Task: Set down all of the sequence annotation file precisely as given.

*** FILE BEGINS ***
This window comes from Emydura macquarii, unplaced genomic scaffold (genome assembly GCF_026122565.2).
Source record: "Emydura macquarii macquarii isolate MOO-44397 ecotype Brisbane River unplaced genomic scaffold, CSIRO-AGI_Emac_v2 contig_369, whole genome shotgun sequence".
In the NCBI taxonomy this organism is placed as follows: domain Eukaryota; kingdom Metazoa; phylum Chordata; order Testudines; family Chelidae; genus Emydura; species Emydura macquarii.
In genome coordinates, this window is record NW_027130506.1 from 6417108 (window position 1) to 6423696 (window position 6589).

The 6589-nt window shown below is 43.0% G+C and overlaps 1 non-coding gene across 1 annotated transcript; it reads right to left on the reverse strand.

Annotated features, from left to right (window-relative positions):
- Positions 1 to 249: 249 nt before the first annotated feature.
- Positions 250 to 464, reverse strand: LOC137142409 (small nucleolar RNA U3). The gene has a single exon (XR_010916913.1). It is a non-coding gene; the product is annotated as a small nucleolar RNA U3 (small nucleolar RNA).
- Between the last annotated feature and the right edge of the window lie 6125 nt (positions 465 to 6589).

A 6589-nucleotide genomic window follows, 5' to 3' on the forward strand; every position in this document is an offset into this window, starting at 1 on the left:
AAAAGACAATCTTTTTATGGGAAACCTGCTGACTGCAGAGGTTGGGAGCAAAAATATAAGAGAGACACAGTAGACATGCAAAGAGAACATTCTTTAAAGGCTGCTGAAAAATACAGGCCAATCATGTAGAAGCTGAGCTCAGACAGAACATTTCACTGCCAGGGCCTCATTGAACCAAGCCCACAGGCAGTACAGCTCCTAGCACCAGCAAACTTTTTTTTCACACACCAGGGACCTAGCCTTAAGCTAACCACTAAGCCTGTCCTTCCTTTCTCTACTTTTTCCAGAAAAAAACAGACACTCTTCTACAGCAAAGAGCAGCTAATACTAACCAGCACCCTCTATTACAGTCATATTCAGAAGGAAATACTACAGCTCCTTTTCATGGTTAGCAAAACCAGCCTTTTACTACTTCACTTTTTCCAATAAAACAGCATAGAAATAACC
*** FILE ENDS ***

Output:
This window comes from Emydura macquarii, unplaced genomic scaffold (genome assembly GCF_026122565.2).
Source record: "Emydura macquarii macquarii isolate MOO-44397 ecotype Brisbane River unplaced genomic scaffold, CSIRO-AGI_Emac_v2 contig_369, whole genome shotgun sequence".
In the NCBI taxonomy this organism is placed as follows: domain Eukaryota; kingdom Metazoa; phylum Chordata; order Testudines; family Chelidae; genus Emydura; species Emydura macquarii.
In genome coordinates, this window is record NW_027130506.1 from 6417108 (window position 1) to 6423696 (window position 6589).

The 6589-nt window shown below is 43.0% G+C and overlaps 1 non-coding gene across 1 annotated transcript; it reads right to left on the reverse strand.

Annotated features, from left to right (window-relative positions):
- Positions 1 to 249: 249 nt before the first annotated feature.
- Positions 250 to 464, reverse strand: LOC137142409 (small nucleolar RNA U3). The gene has a single exon (XR_010916913.1). It is a non-coding gene; the product is annotated as a small nucleolar RNA U3 (small nucleolar RNA).
- Between the last annotated feature and the right edge of the window lie 6125 nt (positions 465 to 6589).

A 6589-nucleotide genomic window follows, 5' to 3' on the forward strand; every position in this document is an offset into this window, starting at 1 on the left:
AAAAGACAATCTTTTTATGGGAAACCTGCTGACTGCAGAGGTTGGGAGCAAAAATATAAGAGAGACACAGTAGACATGCAAAGAGAACATTCTTTAAAGGCTGCTGAAAAATACAGGCCAATCATGTAGAAGCTGAGCTCAGACAGAACATTTCACTGCCAGGGCCTCATTGAACCAAGCCCACAGGCAGTACAGCTCCTAGCACCAGCAAACTTTTTTTTCACACACCAGGGACCTAGCCTTAAGCTAACCACTAAGCCTGTCCTTCCTTTCTCTACTTTTTCCAGAAAAAAACAGACACTCTTCTACAGCAAAGAGCAGCTAATACTAACCAGCACCCTCTATTACAGTCATATTCAGAAGGAAATACTACAGCTCCTTTTCATGGTTAGCAAAACCAGCCTTTTACTACTTCACTTTTTCCAATAAAACAGCATAGAAATAACC